Since June 1997, when 50 Foreign policy experts co-signed a letter to President Clinton criticising NATO expansion, senior advisors, Congress representatives, a string of US diplomats and even a former US Russian ambassador have written open letters to the White House warning of the dangers of NATO expansion. When even Russian critics of President Putin acknowledge Ukraine is culturally and historically entwined with Russia and that any effort to bring it into NATO would be a Red Line to the Russian elites, heed should be taken.
George Kennan, the architect of America’s containment policy during the Cold War, wrote in 1997, that expanding NATO to the east ” would be the most fateful error of American policy in the entire post-cold-war era”.
Ten years later on 10th February 2007, Russian President Vladimir Putin at the Annual Munich conference speech, said;
“NATO has put its frontline forces on our borders,” although as yet, we “do not react to these actions at all.” NATO expansion, he stated, “represents a serious provocation that reduces the level of mutual trust. And we have the right to ask: against whom is this expansion intended? And what happened to the assurances our western partners made after the dissolution of the Warsaw Pact?”.
Adding more context, between 1949 and 2020, NATO expanded by a further 18 countries from the original 12, amounting to a total of 30 nations. In 2021, NATO also officially recognised Georgia, Bosnia, and Ukraine. In this same year strong relationships with Serbia and two neutral nations in Sweden and Russia’s neighbour Finland have also been formed.
NATO Secretary General, Jens Stoltenberg has repeatedly stated that for 70 years, NATO has been wise and cautious (particularly in Europe), resulting in a prolonged and sustained period of peace. But this has now changed. Somehow NATO sleep-walked into this geopolitically-charged quagmire, complete with historical nuances dating back over 1000+ years. One such nuance or cultural fact is that Kyiv is the cultural/ historical capital of the Slavic (Ukraine, Belarus, and Russia) people.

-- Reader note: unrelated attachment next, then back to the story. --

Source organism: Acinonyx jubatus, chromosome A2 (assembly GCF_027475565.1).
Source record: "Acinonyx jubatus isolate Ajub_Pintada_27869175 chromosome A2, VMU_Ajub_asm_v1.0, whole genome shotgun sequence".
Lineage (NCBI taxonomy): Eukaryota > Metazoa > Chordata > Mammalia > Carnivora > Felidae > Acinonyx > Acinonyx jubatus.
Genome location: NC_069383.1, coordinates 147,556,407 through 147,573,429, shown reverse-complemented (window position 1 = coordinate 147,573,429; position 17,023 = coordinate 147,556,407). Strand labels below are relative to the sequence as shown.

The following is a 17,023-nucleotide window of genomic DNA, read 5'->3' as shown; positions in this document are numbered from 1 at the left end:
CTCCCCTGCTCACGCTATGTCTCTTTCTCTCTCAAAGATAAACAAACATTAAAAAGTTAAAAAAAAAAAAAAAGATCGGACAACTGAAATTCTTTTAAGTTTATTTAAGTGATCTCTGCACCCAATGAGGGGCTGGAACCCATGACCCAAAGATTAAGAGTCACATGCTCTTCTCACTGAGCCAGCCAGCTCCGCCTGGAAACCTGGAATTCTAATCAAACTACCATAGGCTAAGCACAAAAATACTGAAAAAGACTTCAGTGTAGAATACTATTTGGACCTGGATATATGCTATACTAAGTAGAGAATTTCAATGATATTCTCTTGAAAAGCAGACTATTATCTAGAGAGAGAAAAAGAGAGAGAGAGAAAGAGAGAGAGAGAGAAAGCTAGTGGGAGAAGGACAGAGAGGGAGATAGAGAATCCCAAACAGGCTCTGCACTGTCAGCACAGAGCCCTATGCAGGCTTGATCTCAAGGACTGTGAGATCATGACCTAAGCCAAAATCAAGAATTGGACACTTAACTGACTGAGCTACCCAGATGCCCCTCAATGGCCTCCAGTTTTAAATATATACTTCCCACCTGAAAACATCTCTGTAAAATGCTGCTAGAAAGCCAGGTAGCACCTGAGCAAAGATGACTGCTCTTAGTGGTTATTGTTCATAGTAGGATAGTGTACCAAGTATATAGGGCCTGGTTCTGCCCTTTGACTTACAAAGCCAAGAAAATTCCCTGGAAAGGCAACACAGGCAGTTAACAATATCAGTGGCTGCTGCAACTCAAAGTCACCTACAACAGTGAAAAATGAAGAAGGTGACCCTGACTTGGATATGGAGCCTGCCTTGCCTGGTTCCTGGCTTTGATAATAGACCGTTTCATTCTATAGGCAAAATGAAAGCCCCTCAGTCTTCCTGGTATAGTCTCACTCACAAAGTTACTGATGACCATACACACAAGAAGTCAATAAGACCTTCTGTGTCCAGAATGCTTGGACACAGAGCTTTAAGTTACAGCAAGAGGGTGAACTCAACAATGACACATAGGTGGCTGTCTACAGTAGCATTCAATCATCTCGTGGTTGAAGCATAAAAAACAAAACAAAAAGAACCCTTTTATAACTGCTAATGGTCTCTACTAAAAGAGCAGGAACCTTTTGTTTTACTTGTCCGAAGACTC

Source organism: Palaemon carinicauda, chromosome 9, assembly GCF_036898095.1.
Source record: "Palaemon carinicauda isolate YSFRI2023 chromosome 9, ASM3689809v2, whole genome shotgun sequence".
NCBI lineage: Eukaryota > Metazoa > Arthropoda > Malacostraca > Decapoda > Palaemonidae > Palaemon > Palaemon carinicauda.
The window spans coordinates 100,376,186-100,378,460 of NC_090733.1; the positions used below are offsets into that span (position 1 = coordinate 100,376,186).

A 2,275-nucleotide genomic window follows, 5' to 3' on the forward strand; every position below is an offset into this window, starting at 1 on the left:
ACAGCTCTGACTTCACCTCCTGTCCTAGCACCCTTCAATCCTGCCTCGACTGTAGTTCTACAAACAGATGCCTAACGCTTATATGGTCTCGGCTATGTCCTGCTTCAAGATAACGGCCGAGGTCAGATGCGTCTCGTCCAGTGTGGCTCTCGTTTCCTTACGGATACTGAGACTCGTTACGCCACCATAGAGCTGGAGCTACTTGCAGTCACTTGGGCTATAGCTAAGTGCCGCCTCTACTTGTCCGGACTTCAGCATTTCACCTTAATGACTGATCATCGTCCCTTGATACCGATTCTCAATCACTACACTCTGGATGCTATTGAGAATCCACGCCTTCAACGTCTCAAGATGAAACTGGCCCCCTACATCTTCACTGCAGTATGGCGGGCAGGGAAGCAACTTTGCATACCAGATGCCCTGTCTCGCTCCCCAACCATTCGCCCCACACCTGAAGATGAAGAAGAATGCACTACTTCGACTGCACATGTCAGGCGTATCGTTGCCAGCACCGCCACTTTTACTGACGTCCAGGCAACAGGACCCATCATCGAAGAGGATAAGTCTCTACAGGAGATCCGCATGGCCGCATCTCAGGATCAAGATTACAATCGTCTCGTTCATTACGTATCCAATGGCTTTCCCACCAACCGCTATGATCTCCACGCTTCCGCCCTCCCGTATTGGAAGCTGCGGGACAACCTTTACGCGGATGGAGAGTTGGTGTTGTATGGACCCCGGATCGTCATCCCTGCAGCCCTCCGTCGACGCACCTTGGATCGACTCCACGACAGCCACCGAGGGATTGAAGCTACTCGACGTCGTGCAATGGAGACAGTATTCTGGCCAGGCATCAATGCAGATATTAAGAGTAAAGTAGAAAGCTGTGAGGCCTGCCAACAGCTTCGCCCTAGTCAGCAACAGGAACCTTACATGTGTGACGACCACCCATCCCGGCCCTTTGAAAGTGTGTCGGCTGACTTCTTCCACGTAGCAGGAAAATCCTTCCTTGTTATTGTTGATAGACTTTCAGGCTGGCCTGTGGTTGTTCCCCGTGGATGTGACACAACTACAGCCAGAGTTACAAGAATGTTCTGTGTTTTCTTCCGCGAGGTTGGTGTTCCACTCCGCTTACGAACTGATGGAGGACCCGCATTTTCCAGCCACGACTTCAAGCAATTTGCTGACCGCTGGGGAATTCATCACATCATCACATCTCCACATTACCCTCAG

On Thursday 24th February, 190,000 Russia troops launched a unilateral attack, on multiple fronts, into Ukraine its neighbouring ‘cousin’. This act has rightly been condemned internationally. But to label Vladimir Putin as the sole architect in this Ukrainian crisis is overly simplistic. Yet much of the media have focused solely on this narrative.
History tells us who the winners and loser were. History tells us who ‘behaved’ badly. History provides evidence which enables opinions and judgements to be formed. History provides clues as to the causes, triggers, and flashpoints of conflicts. It literally is a ‘smoking gun’ when dissecting the very worst of human nature. But most of all history has a knack of repeating itself.
Not enough people are asking the question or looking at recent history to understand just how we got to a full-scale war on mainland Europe in 2022. I believe the five points below identify the path in how we got to this pivotal moment;
1. NATO gambled on continued expansion to suppress geo-political threats
2. President Zelensky over estimated western support
3. Ukraine misread its importance to the west
4. NATO and US misunderstood or ignored Ukraine’s cultural bonds with Russia
5. Ukraine misread President Putin’s real intent
Conflict as Volodimir Zelensky the president of Ukraine maintained would not occur with Russia and that the west would ‘back him’. He believed this, right up to 24th February. And upon the invasion assumed and then pleaded for NATO military support.
This is where I have a real problem with how we (NATO, US, UK et al) have managed regional relations. Where are our ‘Statesmen’. Where is the country maintaining relations between the two warring nations? This person/ nation would and should be dialling down the rhetoric and threats to orchestrate some form of negotiated future for Ukraine – a future that sees all parties limp away with some semblance of dignity and pride. But to date all we have are two very entrenched political positions.
Would it be inaccurate to assert that the West has emboldened Ukraine to ‘provoke or challenge’ Russia over NATO inclusion? After the 2014 Crimea incursion, we all knew what Russia was capable of. What is so unpalatable about Ukraine taking an official neutral stance like Sweden? This way both Russia and NATO would have a land buffer.
Now Ukraine will be pummelled into submission and all NATO, EU and the rest of the world can do is effectively watch on from the side lines. And as the Ukrainian resistance slows down Russian advances, the Russian military are likely to use even more indiscriminate force to minimise their own casualties. Presented another way, President Putin must have a ‘win’ to show his ego, the Russian people, the general staff, and his oligarch friends – who are losing assets left, right and centre.
As widely reported, the war has not gone as swiftly as Putin would have liked with thousands of soldiers killed, including the loss of six senior generals and significant equipment destroyed or captured. But putting this conflict into context, Russia is attacking a motivated and well-armed defender, a defender protecting the second largest land massed country in Europe complete with a battle-hardened army due to the Crimea and Donbas insurrections. This invasion was never going to be completed in two-three weeks and was always going to be keenly contested. The western media are remiss in not sharing this operational context with the world. But as grinding and mud-bound as Russia’s advance may be, an advance it still is.